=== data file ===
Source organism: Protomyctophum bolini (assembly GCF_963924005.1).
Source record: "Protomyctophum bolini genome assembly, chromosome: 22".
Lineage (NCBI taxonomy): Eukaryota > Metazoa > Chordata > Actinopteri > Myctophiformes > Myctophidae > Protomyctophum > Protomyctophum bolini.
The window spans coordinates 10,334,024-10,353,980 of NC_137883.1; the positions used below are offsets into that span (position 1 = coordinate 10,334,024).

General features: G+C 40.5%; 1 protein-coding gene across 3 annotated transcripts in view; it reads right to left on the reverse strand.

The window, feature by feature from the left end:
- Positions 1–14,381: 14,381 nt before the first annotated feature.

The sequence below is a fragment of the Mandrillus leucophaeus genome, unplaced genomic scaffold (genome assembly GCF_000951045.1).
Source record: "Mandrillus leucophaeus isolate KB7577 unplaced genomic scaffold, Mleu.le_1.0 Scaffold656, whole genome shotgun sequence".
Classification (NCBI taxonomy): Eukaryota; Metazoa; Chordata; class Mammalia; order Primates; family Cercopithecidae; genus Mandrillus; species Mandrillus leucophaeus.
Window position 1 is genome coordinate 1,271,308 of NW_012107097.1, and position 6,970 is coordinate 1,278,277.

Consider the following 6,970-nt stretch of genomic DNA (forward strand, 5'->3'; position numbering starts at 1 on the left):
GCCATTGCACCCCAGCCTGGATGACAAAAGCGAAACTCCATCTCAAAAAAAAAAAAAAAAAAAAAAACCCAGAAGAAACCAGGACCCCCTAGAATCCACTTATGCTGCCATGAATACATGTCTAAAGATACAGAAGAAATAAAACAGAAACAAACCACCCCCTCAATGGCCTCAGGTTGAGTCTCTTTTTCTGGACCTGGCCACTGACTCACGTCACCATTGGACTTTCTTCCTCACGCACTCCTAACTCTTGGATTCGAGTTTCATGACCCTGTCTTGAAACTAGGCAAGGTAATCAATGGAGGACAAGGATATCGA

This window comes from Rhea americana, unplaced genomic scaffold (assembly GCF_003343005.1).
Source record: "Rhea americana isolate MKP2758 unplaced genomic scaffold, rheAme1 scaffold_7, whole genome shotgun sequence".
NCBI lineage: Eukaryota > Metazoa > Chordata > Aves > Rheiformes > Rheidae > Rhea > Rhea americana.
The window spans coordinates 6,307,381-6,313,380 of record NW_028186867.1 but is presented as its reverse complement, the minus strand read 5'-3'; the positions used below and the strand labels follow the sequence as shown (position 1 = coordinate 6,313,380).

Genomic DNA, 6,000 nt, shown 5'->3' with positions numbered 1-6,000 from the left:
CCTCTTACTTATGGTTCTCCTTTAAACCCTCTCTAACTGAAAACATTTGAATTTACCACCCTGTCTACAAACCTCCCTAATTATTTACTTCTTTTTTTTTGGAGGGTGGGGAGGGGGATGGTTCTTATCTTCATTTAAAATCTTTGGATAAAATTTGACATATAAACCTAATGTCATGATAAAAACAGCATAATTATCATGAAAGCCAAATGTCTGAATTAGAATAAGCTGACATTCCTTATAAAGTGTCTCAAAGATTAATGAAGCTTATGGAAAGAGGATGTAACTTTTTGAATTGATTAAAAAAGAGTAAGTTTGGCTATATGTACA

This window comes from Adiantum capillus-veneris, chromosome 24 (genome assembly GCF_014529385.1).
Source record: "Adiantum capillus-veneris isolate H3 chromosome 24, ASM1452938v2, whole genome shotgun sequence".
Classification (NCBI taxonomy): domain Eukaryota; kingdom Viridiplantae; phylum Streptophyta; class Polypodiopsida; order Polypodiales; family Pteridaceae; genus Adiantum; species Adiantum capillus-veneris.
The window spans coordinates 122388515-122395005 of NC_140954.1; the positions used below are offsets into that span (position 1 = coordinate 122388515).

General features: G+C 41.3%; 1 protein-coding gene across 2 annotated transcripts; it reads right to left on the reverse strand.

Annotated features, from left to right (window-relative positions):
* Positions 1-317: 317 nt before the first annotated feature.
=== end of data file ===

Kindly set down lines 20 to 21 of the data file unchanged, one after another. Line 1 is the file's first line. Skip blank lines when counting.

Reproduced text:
This window comes from Adiantum capillus-veneris, chromosome 24 (genome assembly GCF_014529385.1).
Source record: "Adiantum capillus-veneris isolate H3 chromosome 24, ASM1452938v2, whole genome shotgun sequence".